Protecting Islam was his first pledge when Ashraf Ghani took leadership in Kabul Monday. Given that Afghanistan has had an uninterrupted history of jihad for four decades, one would be right to assume that protecting Islam is hardly a neglected matter in this deeply religious yet profoundly corrupted society. After all, while the new Islamic government was taking charge, the Taliban continued with their own version of violent Islam, killing four in a suicide attack. Still, there was no end to public displays of piety, as prayers in Arabic marked the beginning and the end of the ceremony's speeches. The pitiful state of Islam in Afghanistan was embodied in the spiritual leader Mujadedi's blessing of the new government when the frail Sufi master offered a heartfelt plea to god to have mercy on this long suffering Muslim nation. After all, yesterday was not the first time that Afghan leaders had sworn by the Quran to work for peace and unity. Only in the past, such swearing by the Quran had resulted in another vicious war.
Still, it would be misguided to assume that under Ghani's leadership religion is to stay the same. In his speech, Ghani made a point that the true heirs of jihad were the country's widows and orphans. In doing so, he challenged the claim to authority of many Afghan politicians whose sole justification for legitimacy is their jihadi history. In doing so, Ghani reinterpreted the idea of jihad, presenting it in a radically new light, an outlook that was summed up when he said it was time for Afghans to turn to jihad-e akbar, the greater jihad of internal, spiritual struggle.
It is too early to assess the impact of this new vision of Islam but at a theoretical level, it is clear that Ghani has ushered in a new era of compassionate Islam, one that focuses on the vulnerable, widows and orphans, the country's neglected young men who make up the majority of war deaths. It would be interesting if Afghanistan, which made jihad globally famous as an anarchic military threat against local states and international forces, becomes the country that marks the end to this trend.
Ghani, who has a solid command of Afghan history, is aware of the prominent role religious leaders have historically played in backing, if not inciting, anti-state rebellions. In theory at least, he has plans to co-opt religious institutions into the fabric of the state. For example, mosques are to become part of local administrations, acting as census and education centers. As government employees paid regular wages, such financial stability is hoped to reduce incentive for religious scholars to support anti-state activities. If conducted successfully, women will especially feel the impact of such reforms. If Islam grants women the right to inheritance, the current chaos of unregistered deaths means Afghan widows are often left without documented evidence of their widowhood, having no legal ground to claim inheritance.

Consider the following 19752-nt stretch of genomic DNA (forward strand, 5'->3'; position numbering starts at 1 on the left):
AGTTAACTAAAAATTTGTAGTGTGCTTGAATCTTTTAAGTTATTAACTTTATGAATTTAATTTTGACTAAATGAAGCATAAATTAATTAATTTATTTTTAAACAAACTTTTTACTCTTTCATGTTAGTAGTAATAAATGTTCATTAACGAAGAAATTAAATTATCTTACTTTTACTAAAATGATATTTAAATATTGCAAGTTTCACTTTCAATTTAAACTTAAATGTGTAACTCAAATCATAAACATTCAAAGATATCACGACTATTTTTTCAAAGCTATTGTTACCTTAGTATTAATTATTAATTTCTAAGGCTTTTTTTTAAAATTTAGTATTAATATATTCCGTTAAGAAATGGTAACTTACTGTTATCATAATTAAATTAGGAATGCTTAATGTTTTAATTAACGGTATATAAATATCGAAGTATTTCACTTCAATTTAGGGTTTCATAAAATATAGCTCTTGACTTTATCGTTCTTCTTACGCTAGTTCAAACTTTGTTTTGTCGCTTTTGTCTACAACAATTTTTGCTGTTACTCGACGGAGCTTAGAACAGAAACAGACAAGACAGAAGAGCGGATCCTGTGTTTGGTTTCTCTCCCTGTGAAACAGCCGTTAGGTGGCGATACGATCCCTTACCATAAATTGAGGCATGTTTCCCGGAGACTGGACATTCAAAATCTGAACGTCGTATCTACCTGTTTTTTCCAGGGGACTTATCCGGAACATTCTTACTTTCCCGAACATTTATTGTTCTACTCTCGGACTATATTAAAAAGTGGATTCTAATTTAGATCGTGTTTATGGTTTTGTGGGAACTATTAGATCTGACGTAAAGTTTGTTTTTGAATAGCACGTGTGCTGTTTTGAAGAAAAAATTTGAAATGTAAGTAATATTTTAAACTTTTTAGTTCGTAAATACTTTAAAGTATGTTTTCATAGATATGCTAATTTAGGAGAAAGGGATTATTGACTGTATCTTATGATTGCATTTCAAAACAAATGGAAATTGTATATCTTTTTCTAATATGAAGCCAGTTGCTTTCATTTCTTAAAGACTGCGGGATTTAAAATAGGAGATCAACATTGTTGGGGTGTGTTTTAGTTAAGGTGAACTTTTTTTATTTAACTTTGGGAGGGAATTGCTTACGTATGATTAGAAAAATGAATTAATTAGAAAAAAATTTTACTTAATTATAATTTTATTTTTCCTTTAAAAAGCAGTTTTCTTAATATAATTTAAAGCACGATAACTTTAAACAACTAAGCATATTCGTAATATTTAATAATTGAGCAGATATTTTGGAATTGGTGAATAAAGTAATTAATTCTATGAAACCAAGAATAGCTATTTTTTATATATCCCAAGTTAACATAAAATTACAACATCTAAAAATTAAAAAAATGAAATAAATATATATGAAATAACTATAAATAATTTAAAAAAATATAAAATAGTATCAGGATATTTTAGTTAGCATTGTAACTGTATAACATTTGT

In this example, we see an attempt at using Islam as a practical tool for women's empowerment. That Ghani is sincere about this commitment to women's rights became evident in his public display of affection for his wife. Thanking her was the only time in the speech when he became emotional. Many Afghans on social media joked that Ghani was in love. The point they missed was that with this audacity, Ghani led by example. After all, how can a leader expect ordinary Afghan men to respect women's rights when he himself opts for the safer option of hiding her from the public? The fact that Ghani's wife is a Lebanese Christian reminds us of a time in Afghan history when the masculinity of a Muslim Afghan male was not measured against blind traditionalism. In fact, quite a few Afghan men of Ghani's generation met their wives while studying abroad on scholarships. Today, Afghan students abroad often keep marriages to non-Afghan women a secret from their families. They are made to feel ashamed of their tolerance. This, too, is the legacy of the 1980s jihad when the socially oppressive village Islam that was the Islam of jihad started to be forced on the country from the 1990s onwards.
In Afghan history, the Islam of the state has normally been more progressive than the Islam of the rural majority. In this manner, the last two decades represented an anomaly rather than the norm. With Ghani, a survivor of this otherwise forgotten generation of progressive Muslim Afghan men, there is a chance for a return to this other Afghan tradition where the state leads the people towards an enlightened Islam rather than kowtowing to the oppressive traditional Islam of the illiterate majority. At home, this reform means cultivating a new mindset of progressive, democratic Islamic identity. But given Afghanistan's geographic location, the success of the plan also requires cooperation by neighboring and regional Muslim states. Once again, the future of Afghanistan is connected to both, its own internal struggles and its predicament of geography as destiny.